Minnesota Interfaith Power and Light Responds to the Murder of George Floyd
Our brothers and sisters in the Minnesota affiliate of Interfaith Power and Light have issued a letter responding to the murder of George Floyd by police in Minneapolis. Their letter speaks to the people of their state, but it also is a reminder to all people of faith that environmental justice is a part of the demand for justice for all. We join with our Minnesota friends in calling all people to stand up for justice for Mr.Floyd and the human rights of people of color as well as every marginalized group of human beings in our society. You can read MNIPL's letter here.
Action Alert Update
Vermont Public Interest Research Group (VPIRG) has gathered signatures on a thank you letter to Vermont's legislators expressing deep appreciation for their work in addressing the COVID-19 pandemic and encouraging them at the same time to continue efforts to address the Climate Crisis. There is a significant relationship between these two issues, and Vermont Interfaith Power and Light is one of 41 groups, organizations, and businesses endorsing VPIRG's letter. In addition, 601 individual Vermonters added their names to the letter which is being delivered to the legislature today (May 28, 2020). Read the letter and check out the signers (groups at the top and individuals following the text) here:
As a reminder of the spiritual foundation for our Creation Care and to honor the 50th anniversary of Earth Day, we offer this sermon delivered by a member of our board, the Rev. Nancy Wright.
Follow this link: Earth Day Sermon _Pastor Nancy Wright
Update on the Climate Caucus
by VTIPL Board member Richard Butz
The Climate Caucus convened a Zoom meeting on April 23 led by co-chairs Sen. Chris Pearson and Rep. Sarah Copeland-Hanzas. The purpose was to hear from the NGO’s about their work and ideas regarding how to get “Climate” back on track as a legislative priority during this COVID-19 crisis.
- COVID demonstrates our connection with each other and the global community.
- It’s important to use resources that come forward to rebuild not what we had, but for sustainability, even though forces are actively working to tear down the environmental gains over the last fifty years.
- Particular emphasis needs to be putting people to work, weatherization, investing in local agriculture and businesses, rethinking the supply chain, strengthening and making broadband available to all.
- Additional emphasis is on infrastructure projects that are “shovel ready”, particularly those that build resiliency such as modernizing the grid, encouraging solar and wind, and building electrical storage capacity.
- Can we utilize what we’ve learned about working and meeting from home to make much of our daily travel unnecessary?
Some comments from legislators:
- Rep. Mary Hooper of the Appropriations Committee said people are beginning to compete for federal relief dollars to mitigate the hit to the economy so it’s going to be difficult to appropriate funds for climate initiatives.
- Sen. McCormack said we are probably going to have to get back on our feet and “true-up” later.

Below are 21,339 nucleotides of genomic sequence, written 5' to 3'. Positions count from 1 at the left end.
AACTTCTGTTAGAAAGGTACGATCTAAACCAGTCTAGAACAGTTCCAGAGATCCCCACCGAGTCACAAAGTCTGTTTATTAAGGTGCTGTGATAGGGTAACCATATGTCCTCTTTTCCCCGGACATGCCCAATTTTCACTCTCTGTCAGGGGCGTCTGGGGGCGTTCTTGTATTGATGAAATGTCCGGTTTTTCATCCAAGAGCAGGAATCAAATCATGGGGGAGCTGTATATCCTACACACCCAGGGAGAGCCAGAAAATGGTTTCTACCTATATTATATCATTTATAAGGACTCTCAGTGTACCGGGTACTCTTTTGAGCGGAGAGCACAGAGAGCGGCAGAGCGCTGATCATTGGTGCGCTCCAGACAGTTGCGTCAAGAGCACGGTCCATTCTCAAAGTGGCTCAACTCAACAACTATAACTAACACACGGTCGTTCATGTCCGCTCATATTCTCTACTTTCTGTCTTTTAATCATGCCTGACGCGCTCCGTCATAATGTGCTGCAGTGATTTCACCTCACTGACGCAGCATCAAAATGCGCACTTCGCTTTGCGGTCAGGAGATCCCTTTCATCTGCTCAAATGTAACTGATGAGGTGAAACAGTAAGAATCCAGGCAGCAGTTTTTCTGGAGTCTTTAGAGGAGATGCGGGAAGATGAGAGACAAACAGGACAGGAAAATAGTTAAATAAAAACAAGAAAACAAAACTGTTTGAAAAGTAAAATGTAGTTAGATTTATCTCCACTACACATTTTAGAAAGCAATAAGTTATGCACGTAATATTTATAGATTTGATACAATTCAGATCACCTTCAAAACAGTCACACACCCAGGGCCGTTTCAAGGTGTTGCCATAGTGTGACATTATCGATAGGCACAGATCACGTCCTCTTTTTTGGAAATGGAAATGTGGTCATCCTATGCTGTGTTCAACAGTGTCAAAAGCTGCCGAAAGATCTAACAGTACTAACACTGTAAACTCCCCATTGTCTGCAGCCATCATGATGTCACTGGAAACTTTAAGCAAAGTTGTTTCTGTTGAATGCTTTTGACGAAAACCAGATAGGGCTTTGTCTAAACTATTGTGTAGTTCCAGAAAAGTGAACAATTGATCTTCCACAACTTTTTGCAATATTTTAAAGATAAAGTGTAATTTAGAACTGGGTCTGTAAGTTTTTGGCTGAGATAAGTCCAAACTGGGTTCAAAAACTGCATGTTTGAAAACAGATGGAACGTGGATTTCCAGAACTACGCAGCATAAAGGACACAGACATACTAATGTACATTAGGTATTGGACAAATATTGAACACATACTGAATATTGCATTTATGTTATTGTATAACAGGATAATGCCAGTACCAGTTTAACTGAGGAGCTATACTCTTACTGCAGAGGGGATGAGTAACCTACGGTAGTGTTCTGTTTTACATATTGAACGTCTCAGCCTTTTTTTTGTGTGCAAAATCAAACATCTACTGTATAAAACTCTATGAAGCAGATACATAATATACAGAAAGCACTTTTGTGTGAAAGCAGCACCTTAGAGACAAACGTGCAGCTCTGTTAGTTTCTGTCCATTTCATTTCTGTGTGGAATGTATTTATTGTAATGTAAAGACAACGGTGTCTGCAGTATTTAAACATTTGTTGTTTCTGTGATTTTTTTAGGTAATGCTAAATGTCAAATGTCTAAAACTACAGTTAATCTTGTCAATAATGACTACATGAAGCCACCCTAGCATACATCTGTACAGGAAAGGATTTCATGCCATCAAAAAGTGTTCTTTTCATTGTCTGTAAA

- Rep. Copeland-Hanzas said we need to be looking for opportunities and “asks” for ideas.
Take-away: We’re still in the middle of the storm and there’s great uncertainty. Legislators know the public’s focus is on getting back to work and financial struggles, not the climate. However, this crisis has unearthed weaknesses in our systems that will be present in any future emergency unless we become more resilient. Our messaging needs to make these connections: science-based planning, sustainable practices, and equal access should be key to any decisions moving forward. The advice is to keep writing to our leaders to make them aware that the Global Warming Solutions Act is a key to recovery.
Out of our love and care for our neighbors, and to stop the spread of the COVID-19 virus, faith communities are conducting their events virtually to stay connected. Join Faith Climate Action Week - the nationwide movement of people of faith and conscience acting on climate April 17-26 - by creatively using your digital networks and the Faith Climate Action Week resources to make your love visible.
This year's theme is "Love Made Visible: Engaging in Sacred Activism" to protect the people we love who are most impacted by climate change. The kit includes a Sacred Activism guide on the importance of people of faith taking part in civic engagement, suggestions for activism challenges, and a Sacred Activism Art Guide to create eye-catching banners and placards with faith-based messaging.
Go virtual with your Sacred Activism event by encouraging members of your congregation to post pictures of themselves with their placards with the moral call to act on climate to social media during Faith Climate Action Week using the hashtag #FaithClimateActionWeek and tag @interfaithpowerandlight. Find suggestions for messages and images from IPL leaders from across the nation in the kit.
In addition, Earth Vision Institute is providing the feature film for this year’s Faith Climate Action Week – The Human Element – and they have decided to offer a link to view the film for free online during Faith Climate Action Week to all Interfaith Power & Light congregations, organizations, and individuals. For more information check out our VTIPL News & Events page.
Faith and Care for Earth in Times of COVID-19
As we all face such uncertain times, including social distancing, isolation – self-imposed and otherwise - we at VTIPL want to reach out to our treasured community to share some words of inspiration, and links to meaningful activities and information with which you may wish to engage. We encourage you to worship in your homes, in nature, to connect with friends and loved ones virtually, and to reach out to those who may be especially vulnerable during times of disconnection. A phone call for reassurance can make a world of difference in helping people feel less isolated. Look on our Resources page for the first installment, and check back regularly for updates.
Be a Faith Climate Voter
Interfaith Power and Light, as part of its Faith Climate Action Week campaign, is inviting member faith communities to collect Faith Climate Voter pledges to vote with the climate in mind from members of their communities through IPL's Faith Climate Voter campaign. Individuals can sign up at Faith Climate Voter Pledge . When they have signed up they are encouraged to print a postcard that says, "I'm a Faith Climate Voter" (download the postcard here Faith_Climate_Voter_Pcard )and post a photo of themselves holding the postcard to social media with the hashtag #FaithClimateVoter
Another Way to Make Your Voice Heard
Visit this site to design a postcard which they will send to your senators, representatives, and the governor, urging them to move our state to 100% renewable energy.